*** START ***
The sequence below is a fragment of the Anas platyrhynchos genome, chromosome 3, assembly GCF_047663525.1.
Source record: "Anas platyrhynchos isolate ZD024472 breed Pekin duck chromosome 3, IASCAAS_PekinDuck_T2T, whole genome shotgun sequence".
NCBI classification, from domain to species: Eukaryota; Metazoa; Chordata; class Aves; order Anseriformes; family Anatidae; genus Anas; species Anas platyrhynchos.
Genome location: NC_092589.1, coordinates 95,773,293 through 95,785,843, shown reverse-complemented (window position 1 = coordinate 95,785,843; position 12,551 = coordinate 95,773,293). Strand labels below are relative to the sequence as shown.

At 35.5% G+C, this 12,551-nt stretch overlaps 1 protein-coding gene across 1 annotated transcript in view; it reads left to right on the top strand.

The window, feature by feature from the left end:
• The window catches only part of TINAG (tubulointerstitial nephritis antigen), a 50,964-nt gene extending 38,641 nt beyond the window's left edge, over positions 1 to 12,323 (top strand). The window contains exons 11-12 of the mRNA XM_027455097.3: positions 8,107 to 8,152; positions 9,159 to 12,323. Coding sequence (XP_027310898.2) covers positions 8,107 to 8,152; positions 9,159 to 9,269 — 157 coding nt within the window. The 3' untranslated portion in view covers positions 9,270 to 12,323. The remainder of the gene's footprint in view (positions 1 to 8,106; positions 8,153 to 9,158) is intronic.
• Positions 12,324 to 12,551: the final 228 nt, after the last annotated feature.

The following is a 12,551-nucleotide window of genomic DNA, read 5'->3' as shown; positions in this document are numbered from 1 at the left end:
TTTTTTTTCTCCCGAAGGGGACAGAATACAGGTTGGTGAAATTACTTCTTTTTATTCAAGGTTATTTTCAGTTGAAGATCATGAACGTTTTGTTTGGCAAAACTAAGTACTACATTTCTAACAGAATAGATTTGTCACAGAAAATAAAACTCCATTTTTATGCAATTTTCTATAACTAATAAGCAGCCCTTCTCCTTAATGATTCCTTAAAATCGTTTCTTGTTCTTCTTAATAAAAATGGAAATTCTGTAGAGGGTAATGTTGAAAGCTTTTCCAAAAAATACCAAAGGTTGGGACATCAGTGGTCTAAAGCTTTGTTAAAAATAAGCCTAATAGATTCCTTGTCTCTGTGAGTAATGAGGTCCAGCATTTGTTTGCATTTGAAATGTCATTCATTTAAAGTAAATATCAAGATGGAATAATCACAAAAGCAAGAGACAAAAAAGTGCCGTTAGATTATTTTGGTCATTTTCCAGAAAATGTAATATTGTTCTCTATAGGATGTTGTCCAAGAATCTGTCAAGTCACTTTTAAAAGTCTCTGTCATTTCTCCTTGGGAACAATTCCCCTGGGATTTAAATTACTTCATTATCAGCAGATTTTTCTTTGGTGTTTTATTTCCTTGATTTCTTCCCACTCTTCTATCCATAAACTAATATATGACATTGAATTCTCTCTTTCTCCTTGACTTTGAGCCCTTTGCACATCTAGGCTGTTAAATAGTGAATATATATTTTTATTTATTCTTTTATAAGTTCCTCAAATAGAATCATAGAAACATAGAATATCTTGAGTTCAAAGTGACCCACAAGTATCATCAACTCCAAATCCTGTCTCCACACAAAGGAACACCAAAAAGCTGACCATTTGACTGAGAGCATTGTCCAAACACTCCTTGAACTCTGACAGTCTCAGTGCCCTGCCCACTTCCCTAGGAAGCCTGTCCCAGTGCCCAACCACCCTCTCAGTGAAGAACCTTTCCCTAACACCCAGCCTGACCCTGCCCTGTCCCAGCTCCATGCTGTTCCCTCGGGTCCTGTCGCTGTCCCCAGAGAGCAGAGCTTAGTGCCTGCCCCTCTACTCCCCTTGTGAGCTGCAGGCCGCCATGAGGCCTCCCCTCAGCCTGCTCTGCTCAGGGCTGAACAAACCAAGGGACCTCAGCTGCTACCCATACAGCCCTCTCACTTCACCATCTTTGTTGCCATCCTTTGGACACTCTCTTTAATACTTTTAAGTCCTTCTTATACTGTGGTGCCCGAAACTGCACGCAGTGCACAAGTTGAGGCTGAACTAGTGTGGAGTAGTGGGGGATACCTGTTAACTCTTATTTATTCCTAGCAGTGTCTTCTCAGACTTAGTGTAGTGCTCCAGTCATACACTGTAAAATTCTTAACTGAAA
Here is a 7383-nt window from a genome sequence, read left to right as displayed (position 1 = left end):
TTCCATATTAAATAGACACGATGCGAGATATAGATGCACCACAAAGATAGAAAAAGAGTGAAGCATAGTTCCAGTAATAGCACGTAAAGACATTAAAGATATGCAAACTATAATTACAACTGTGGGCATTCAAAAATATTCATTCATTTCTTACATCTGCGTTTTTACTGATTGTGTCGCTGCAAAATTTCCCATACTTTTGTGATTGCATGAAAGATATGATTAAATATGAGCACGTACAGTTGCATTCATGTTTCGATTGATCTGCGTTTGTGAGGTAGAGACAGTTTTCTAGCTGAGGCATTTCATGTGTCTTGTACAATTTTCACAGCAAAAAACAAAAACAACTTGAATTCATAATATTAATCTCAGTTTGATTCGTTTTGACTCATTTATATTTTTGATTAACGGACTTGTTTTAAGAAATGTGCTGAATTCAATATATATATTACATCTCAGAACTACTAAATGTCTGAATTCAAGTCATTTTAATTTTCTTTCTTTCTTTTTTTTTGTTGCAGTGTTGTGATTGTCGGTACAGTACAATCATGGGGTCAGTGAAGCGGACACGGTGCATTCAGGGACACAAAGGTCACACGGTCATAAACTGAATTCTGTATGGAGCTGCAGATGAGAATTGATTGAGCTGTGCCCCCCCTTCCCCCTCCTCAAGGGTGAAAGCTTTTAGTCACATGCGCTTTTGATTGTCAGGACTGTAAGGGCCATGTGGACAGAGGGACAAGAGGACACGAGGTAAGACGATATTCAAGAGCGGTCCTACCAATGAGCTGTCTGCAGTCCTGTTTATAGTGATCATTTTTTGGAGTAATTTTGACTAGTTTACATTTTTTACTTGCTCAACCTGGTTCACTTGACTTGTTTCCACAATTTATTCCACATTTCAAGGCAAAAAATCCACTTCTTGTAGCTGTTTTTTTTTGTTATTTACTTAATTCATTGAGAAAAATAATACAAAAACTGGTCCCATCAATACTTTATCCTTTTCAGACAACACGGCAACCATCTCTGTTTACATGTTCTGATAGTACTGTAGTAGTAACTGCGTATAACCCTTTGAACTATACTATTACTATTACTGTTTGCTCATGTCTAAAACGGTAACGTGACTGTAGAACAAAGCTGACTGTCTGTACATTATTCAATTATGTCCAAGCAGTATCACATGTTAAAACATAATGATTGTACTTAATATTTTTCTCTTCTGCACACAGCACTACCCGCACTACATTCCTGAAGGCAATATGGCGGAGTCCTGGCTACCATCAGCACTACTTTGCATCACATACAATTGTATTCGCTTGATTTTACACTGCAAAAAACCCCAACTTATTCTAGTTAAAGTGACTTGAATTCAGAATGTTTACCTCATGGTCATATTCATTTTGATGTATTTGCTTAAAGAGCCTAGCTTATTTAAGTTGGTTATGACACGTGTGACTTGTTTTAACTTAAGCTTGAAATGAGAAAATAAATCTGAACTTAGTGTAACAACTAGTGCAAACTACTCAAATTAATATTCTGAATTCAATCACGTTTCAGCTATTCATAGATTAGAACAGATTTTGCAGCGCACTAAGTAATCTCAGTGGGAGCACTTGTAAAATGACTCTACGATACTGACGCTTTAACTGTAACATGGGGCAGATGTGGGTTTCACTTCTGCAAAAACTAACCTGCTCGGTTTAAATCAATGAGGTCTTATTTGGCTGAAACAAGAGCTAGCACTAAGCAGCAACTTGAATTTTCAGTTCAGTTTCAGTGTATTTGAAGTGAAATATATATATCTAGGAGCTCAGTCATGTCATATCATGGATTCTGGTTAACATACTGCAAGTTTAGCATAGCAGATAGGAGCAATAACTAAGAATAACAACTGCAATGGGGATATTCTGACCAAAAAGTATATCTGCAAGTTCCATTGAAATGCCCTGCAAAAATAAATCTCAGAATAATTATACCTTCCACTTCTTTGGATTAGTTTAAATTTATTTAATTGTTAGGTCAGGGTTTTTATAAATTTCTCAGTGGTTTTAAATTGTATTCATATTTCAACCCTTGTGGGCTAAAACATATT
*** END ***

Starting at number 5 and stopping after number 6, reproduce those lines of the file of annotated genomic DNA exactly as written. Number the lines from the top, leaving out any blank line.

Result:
At 35.5% G+C, this 12,551-nt stretch overlaps 1 protein-coding gene across 1 annotated transcript in view; it reads left to right on the top strand.

The window, feature by feature from the left end: